On Human Factors
Peter A. Hancock University of Minnesota
Mark H. Chignell University of Toronto
The Secret of Machines
We can pull and haul and push and lift and drive,
We can print and plough and weave and heat and light,
We can run and race and swim and fly and drive,
We can see and hear and count and read and write . . .
But remember please, the Law by which we live,
We are not built to comprehend a lie.
We can neither love nor pity nor forgive -
If you make a slip in handling us, you die.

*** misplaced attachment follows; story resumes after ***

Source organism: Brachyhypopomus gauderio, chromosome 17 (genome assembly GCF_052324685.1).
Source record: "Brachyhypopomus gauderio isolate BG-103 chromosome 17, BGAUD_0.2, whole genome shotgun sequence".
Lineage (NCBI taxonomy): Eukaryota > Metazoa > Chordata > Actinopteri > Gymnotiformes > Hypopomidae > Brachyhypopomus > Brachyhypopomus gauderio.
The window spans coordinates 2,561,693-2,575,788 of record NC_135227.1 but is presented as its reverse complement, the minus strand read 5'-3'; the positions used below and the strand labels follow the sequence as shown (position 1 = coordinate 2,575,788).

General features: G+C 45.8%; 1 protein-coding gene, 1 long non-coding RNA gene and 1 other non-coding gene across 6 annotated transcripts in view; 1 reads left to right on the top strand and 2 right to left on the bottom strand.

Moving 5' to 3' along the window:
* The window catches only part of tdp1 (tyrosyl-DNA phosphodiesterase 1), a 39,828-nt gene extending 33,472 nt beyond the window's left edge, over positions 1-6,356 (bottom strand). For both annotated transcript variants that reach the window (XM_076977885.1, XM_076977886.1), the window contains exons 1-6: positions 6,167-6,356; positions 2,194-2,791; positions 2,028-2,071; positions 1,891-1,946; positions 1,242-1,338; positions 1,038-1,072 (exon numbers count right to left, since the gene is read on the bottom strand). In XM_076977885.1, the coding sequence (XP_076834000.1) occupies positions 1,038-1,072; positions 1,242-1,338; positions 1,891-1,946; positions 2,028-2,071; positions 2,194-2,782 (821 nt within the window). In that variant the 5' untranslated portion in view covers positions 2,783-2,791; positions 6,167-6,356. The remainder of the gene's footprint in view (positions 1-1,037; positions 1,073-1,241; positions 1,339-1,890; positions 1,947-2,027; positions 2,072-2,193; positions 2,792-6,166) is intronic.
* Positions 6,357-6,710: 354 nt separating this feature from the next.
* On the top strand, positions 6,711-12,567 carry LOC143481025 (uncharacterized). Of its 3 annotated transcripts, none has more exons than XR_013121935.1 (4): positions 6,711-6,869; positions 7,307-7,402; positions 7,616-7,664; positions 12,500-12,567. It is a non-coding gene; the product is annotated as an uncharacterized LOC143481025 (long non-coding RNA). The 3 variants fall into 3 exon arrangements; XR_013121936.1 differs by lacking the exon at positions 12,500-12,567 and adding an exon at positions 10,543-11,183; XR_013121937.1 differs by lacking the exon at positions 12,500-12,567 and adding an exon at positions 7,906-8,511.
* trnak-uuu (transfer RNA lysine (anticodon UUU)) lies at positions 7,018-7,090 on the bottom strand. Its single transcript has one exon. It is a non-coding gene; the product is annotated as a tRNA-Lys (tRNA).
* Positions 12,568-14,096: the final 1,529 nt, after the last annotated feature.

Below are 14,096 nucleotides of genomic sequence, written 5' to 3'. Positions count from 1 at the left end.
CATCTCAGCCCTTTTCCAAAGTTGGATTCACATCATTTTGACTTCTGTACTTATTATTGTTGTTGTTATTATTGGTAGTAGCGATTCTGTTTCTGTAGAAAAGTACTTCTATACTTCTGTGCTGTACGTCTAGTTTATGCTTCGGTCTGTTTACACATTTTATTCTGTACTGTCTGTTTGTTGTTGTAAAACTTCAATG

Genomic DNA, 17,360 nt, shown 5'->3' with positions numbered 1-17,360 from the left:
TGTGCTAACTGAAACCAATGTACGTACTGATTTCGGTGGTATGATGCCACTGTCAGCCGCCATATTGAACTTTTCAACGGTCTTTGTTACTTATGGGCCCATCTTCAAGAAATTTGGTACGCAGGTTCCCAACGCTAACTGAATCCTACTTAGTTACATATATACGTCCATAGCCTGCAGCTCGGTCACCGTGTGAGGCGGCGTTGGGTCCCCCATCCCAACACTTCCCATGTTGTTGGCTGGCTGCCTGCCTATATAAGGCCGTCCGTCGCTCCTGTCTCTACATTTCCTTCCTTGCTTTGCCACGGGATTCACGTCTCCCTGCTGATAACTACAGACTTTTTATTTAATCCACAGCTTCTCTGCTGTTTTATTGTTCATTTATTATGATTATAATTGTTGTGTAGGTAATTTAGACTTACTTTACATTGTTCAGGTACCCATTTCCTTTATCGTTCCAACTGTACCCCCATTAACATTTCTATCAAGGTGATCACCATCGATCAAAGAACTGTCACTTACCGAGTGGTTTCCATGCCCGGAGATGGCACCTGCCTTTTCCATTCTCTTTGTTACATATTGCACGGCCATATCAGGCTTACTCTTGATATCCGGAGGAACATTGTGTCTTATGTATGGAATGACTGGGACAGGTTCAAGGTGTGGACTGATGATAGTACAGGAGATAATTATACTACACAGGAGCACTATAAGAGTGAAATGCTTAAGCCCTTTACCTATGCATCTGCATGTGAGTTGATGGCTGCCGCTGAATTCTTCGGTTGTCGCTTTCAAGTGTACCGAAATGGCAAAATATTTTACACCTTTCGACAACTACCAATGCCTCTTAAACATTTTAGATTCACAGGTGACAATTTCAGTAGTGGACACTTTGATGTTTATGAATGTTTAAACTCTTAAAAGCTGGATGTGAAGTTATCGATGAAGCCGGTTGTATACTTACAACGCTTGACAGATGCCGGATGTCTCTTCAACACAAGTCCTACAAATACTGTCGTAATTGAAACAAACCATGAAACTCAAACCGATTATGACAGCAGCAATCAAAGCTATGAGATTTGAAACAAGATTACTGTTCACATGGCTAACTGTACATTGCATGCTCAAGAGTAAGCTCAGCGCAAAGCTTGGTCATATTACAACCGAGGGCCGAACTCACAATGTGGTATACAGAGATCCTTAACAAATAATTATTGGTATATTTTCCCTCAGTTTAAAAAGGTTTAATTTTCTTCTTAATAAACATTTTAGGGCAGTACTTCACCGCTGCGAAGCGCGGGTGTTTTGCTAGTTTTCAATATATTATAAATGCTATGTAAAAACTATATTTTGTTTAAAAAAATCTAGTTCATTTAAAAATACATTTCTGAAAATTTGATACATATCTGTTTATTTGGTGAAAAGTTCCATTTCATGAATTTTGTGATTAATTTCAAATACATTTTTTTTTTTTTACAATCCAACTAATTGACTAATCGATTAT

This chapter develops a descriptive theoretical structure for human factors. The structure is based on a view of technology as the principal method through which humans expand their bounds of perception and action but also as the medium through which control is arbitrated in systems of increasing complexity and abstraction which explore the new 'territory' revealed. The theory presents a broad rationale for the contemporary impetus in human factors and historical motivations for its growth. It is suggested that human factors is unlike other traditional divisions of knowledge and is more than the mere haphazard